Welcome back to the Creative Personalities series! I recently started this series with Self Care for Creatives (check it out here if you missed it!). Today is all about the Type A’s. By that, I mean those whose tendencies are to be organized, structured, routine-oriented, on-time, and go-getting. Type A’s can find it particularly difficult to slow down, enjoy the moment, and practice self care. I think part of the reason is because achievement and productivity are ingrained into the Type A, and that is so often a wonderful thing! But if you’re a Type A and feel like you’re being run into the ground, it’s time to check out these tips.
Create routines for yourself
Type A’s can get really overwhelmed with no routine or a significant change in routine, even if it’s free time. Embrace this fact of life and schedule out your activities, including time that’s designated for yourself. Creating morning and bedtime routines is a great place to start, because they allow for structured self care.
Simple routines tend to be the best. In the morning, I like to do one thing to care for my mind, one to care for my body, and one to care for my soul. That could be yoga + a healthy breakfast + journaling one day, and mindfully sipping coffee + meditation + jogging the next. It’s totally up to you! But incorporating all three elements every morning helps to make sure your morning routine is balanced. Bedtime routines are important too, as they help us slowly adjust and get ready for a quality night’s sleep. If I’m feeling really stressed or anxious, I’ll opt for a bath to relax. I love comfy PJ’s, lavender essential oil, and reading a good book to help get myself ready to sleep.
Remove the pressure
If you’re a Type A who struggles with perfectionism, know that you’re not alone. Perfectionism can be a struggle for any personality type, but Type A’s tend to be predisposed to it. A tendency toward perfectionism tends to result in creating unnecessary standards for yourself, thinking that you must do or act or be a certain way in order to impress _____. But the reality is that, more often than not, our unrealistic standards are only held by ourselves and our inner critic. How do you silence that inner critic?
Start with positive affirmations every morning. It’s helpful for me to write them out in my journal, or write them and then stick then somewhere I’ll see every day, like my fridge or my bathroom mirror. Remind yourself of truth: that you matter and that you are worth loving just as you are right now, regardless of your performance. On your worst days, you are worth loving. You are worth celebrating. Remind yourself until you start to believe it.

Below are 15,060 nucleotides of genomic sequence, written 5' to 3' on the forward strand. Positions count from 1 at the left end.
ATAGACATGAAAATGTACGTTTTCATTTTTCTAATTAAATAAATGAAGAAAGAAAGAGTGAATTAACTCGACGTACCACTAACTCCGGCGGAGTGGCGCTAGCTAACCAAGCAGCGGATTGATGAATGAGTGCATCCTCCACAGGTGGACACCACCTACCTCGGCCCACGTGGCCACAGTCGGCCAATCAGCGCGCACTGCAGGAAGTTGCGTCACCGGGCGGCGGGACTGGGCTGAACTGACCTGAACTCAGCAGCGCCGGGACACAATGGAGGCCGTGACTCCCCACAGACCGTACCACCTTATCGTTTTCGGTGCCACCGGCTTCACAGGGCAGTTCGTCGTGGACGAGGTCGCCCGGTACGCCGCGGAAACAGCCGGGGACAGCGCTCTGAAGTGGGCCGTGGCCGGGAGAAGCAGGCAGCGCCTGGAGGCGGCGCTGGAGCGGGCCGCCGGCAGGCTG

If necessary, cut out external pressures too. Perhaps it’s a relationship that’s constantly draining and life-taking. It could be that extra project or committee at work that, if you’re honest with yourself, you never wanted to do in the first place. Maybe it’s lightening up your workout routine, or skipping happy hour with your coworkers because you hate the small talk. Whatever it is, if you recognize that it’s causing you to be more perfectionistic, think about whether it should go.
On your worst days, you are worth loving. You are worth celebrating. Remind yourself until you start to believe it.
Take ownership of the most important tasks, and delegate the rest.
A lot of Type A’s take on waaaay too many tasks. This can partly come from a people-pleasing desire, the desire to achieve at work/school, or simply the fact that Type A’s know they’ll get things done and don’t like delegating.
Take ownership of the tasks that you feel are most important. Type A’s practically live by the maxim, “if you want something done right, do it yourself.” This isn’t necessarily bad. Sometimes waiting for others to step up or hoping they get it done exactly as you want causes needless stress and anxiety. If doing a particular task yourself will help ease your anxiety, do it.
However, you can’t do everything. Delegate other tasks, especially those things that really shouldn’t have become your responsibility in the first place. You can’t control everything, and delegating is a good way to practice accepting that. Plus, it takes things off your plate and allows for you to relax a bit.
You can’t control everything, and delegating is a good way to practice accepting that.
Enjoy the process
Instead of working with efficiency in mind, allow yourself to slow down sometimes and enjoy the process. Type A’s often feel inner satisfaction through their work and achievements. Take advantage of that positive energy by finding satisfaction in each step accomplished. This may also help you train your mindfulness muscles!
Invest in your creativity
Type A’s can sometimes get hung up on learning creative skills because they want to immediately be good at that particular skill. Unfortunately, that’s not usually how it works! Decide on something you want to learn, like painting or a musical instrument, and invest in lessons. Lessons help take off some of the pressure of wondering if you’re doing it right, because you receive regular feedback and instruction. Lessons also give you a designated time to learn the skill and incentive to practice. You’ll be a pro before you know it, and you may have found a new hobby that fills your soul.
The bottom line…
Type A’s have unique needs when it comes to self care. Make sure that you are paying attention to your body and your heart, not just your mind and your deadlines! It’s also 100% okay to not practice self care like your friends. Self care isn’t a one-size-fits-all kinda thing, so take the time to invest in yourself and figure out what works best for you! If you’re a Type A, do these tips resonate with you? If you have others to add, share with us in the comments!
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